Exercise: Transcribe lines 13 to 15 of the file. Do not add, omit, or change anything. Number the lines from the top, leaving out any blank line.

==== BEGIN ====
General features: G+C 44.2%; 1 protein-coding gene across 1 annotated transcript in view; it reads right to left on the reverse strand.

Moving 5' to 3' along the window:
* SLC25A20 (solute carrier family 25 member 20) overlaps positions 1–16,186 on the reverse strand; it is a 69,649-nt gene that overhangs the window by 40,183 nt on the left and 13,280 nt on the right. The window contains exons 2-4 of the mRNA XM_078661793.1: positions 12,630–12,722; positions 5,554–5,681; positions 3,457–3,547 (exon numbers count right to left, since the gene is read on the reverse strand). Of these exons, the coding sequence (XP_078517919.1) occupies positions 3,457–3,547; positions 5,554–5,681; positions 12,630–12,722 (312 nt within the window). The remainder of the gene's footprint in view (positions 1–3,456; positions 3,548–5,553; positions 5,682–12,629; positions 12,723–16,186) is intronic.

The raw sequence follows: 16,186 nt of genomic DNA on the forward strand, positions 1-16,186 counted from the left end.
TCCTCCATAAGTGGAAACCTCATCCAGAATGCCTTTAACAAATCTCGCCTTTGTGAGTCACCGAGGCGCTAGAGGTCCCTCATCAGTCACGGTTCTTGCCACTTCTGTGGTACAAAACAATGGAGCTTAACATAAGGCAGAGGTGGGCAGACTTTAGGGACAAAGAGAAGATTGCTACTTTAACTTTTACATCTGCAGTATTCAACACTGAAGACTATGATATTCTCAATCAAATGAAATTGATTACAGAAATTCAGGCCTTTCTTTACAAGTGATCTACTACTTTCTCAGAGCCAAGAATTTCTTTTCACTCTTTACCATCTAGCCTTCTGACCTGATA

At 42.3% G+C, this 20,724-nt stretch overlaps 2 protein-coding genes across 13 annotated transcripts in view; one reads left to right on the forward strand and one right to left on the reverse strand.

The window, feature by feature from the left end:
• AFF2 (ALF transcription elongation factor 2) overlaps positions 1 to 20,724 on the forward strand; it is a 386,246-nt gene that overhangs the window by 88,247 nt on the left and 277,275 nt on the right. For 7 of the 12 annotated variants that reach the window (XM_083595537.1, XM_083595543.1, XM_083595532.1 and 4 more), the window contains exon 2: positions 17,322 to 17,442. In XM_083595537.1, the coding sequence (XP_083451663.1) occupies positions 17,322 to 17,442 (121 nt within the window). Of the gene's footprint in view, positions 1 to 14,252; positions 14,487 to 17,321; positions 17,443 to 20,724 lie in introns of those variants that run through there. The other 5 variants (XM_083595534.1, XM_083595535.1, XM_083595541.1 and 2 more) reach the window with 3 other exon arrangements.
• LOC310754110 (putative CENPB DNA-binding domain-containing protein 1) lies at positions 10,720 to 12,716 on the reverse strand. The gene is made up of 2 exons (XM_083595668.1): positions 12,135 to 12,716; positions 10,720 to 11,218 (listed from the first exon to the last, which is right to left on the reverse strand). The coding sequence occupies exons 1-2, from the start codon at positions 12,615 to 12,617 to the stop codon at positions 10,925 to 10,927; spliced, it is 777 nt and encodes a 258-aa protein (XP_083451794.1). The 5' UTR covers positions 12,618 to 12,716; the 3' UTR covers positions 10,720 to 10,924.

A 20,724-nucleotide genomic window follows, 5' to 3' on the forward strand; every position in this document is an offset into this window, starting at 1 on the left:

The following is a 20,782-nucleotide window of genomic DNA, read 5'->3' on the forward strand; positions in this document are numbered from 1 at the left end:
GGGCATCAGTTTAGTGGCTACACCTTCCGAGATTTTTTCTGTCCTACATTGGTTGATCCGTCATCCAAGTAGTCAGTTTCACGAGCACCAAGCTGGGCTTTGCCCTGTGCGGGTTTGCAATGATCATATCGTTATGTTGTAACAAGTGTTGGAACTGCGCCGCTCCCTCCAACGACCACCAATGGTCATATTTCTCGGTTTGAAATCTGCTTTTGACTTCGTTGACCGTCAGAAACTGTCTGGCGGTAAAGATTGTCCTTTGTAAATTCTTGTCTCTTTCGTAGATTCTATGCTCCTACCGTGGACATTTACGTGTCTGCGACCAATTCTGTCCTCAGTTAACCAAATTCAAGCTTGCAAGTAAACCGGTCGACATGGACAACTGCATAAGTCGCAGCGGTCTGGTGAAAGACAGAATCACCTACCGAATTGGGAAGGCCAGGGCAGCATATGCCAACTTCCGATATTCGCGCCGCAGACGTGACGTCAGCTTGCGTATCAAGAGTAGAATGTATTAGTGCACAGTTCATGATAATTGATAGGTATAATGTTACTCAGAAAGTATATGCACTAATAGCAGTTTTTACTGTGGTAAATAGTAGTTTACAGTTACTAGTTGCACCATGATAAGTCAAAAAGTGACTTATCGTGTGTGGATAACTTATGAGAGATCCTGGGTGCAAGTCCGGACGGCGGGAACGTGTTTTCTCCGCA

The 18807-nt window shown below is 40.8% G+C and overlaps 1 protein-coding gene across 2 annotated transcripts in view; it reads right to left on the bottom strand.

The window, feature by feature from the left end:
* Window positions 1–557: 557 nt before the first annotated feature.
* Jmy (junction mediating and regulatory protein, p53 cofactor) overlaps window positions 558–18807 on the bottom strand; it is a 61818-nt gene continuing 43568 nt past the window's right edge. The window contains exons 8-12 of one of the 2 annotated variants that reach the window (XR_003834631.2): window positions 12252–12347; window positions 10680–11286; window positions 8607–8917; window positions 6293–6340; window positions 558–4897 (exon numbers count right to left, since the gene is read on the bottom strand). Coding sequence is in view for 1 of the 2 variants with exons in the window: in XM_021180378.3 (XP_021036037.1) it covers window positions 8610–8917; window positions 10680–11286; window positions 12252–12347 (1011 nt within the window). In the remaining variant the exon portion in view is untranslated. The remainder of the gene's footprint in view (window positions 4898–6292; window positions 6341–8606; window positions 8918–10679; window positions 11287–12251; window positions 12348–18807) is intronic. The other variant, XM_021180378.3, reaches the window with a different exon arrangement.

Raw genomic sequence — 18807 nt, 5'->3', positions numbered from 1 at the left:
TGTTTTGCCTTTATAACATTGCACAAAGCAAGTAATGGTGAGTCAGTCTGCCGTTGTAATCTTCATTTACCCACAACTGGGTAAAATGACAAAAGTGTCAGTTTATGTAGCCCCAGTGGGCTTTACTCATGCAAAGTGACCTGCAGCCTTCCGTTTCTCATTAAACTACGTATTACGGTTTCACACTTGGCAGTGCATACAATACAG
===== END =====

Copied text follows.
The 18807-nt window shown below is 40.8% G+C and overlaps 1 protein-coding gene across 2 annotated transcripts in view; it reads right to left on the bottom strand.

The window, feature by feature from the left end:
* Window positions 1–557: 557 nt before the first annotated feature.